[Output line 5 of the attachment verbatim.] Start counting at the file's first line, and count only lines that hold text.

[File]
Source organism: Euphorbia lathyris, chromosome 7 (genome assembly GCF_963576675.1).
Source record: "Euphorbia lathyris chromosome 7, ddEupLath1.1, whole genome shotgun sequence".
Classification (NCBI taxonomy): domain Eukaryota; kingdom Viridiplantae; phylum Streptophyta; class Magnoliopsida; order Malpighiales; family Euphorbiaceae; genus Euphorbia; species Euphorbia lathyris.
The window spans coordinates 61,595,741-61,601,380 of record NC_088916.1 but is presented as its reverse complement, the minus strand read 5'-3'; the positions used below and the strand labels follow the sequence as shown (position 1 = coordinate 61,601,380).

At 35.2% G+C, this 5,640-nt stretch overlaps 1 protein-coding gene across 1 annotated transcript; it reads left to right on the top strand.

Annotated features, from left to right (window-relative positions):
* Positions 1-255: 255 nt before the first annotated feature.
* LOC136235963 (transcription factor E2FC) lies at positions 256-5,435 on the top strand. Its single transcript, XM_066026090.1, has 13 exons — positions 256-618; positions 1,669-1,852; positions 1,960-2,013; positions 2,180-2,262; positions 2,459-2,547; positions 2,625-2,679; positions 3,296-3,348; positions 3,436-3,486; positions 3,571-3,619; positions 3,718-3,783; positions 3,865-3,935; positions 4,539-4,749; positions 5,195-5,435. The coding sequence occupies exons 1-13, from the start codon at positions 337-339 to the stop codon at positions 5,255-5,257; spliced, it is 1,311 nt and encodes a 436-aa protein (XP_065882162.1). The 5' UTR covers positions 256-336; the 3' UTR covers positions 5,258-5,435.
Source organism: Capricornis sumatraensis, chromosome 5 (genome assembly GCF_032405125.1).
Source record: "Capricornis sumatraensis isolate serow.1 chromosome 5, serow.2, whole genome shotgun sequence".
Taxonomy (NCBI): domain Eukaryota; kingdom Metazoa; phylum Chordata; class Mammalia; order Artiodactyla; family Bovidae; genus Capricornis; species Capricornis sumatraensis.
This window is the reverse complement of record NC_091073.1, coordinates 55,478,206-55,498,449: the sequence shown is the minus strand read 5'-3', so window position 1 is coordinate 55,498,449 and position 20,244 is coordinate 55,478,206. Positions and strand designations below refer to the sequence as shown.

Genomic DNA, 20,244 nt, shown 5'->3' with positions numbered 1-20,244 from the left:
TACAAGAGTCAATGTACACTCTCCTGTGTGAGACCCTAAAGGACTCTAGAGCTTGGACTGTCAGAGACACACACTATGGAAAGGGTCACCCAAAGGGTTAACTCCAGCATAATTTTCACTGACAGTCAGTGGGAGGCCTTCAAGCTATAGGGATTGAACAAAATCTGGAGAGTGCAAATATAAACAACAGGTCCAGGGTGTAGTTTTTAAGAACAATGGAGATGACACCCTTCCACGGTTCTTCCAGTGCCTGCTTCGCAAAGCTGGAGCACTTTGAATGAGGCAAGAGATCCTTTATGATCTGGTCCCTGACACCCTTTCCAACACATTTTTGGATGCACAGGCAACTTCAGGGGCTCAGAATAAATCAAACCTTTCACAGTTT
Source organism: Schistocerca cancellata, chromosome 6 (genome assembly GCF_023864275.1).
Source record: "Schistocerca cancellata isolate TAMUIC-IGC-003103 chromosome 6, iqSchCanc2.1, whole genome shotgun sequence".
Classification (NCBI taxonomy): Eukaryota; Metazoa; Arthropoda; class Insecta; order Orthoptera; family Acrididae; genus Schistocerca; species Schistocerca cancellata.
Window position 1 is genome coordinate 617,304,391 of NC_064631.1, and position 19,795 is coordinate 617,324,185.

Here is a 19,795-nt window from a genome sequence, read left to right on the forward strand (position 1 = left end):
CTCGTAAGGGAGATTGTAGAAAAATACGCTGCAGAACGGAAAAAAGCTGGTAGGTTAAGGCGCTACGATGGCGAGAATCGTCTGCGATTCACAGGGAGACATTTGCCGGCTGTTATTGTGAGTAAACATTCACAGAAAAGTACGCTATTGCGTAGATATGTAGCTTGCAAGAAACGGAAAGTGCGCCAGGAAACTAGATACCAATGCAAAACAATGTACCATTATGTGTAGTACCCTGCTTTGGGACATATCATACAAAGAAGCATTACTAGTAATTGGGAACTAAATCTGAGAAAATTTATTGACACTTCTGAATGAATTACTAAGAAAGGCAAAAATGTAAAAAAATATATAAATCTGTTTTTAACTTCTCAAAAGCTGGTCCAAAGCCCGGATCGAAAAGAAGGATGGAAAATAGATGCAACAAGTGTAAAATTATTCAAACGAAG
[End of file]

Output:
At 35.2% G+C, this 5,640-nt stretch overlaps 1 protein-coding gene across 1 annotated transcript; it reads left to right on the top strand.